Key Cards

  • Gengar - Gengar was the deck's main attacker. Since Spiritomb and Vileplume caused the opponent to accumulate Trainer cards in their hand, Gengar's Poltergeist attack could do a tremendous amount of damage. Additionally, Gengar was often able to take easy prizes off the opponent's bench with Shadow Room which, for Psychic, placed six damage counters on an opponent's Pokémon that had any Poké-Powers. Gengar also possessed the Fainting Spell Poké-Power, which allows a 50% chance that an opponent's Pokémon knocking out Gengar will be knocked out as well.
  • Vileplume - Vileplume slowed the opponent by preventing them from playing Trainer cards. It also allowed for Gengar to do more damage with Poltergeist by forcing the opponent to build up Trainer cards in their hand.
  • Spiritomb - Spiritomb was the deck's ideal start, and, by preventing the opponent from playing Trainer cards with its Keystone Seal Poké-Body, provided the VileGar player with ample time to set up. For no energy cost, Spiritomb could also use Darkness Grace to evolve Benched Pokémon. In a deck running two large evolution lines, this was a highly beneficial effect.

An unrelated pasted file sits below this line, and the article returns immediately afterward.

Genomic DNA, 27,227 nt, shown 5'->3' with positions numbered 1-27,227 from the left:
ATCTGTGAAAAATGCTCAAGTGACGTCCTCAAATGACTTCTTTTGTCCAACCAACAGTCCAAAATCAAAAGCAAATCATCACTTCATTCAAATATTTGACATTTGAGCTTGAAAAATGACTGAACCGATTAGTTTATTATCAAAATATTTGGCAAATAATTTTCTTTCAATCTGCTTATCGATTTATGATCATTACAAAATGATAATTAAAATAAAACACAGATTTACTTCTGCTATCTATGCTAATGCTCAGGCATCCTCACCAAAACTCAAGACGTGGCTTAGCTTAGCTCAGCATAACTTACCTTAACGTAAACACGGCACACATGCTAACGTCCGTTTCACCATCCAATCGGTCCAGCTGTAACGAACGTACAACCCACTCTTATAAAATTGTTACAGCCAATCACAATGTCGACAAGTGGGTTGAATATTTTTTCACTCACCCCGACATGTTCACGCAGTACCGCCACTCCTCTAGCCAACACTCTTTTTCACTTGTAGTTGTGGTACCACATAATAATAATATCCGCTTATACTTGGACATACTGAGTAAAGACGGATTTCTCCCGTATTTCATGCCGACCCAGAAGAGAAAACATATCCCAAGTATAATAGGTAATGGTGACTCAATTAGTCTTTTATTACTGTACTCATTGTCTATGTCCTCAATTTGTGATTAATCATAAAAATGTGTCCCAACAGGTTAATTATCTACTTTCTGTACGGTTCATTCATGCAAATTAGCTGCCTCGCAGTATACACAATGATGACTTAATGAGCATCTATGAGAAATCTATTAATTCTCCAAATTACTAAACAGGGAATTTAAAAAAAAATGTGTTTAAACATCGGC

• Pokémon Collector - Pokémon Collector was critical early in the game, since it allowed the VileGar player to search out several Basic Pokémon with which to either assist with set up or begin evolving immediately. Often, a bad start could be rectified through Pokémon Collector by searching out Spiritomb, Unown Q, and either Gastly or Oddish. If the VileGar player started with Spiritomb, Pokémon Collector was generally used to search for Gastly, Oddish, and Uxie.
  • Broken Time-Space - VileGar invariably ran a low count of Rare Candy, as Spiritomb and Vileplume blocked its use, so Broken Time-Space was the deck's most reliable method of quick evolution. As a result, most VileGar builds ran 2-2-2 and 4-3-3 lines as opposed to the 2-1-2 and 4-2-3 lines run in many Stage 2-centric decks.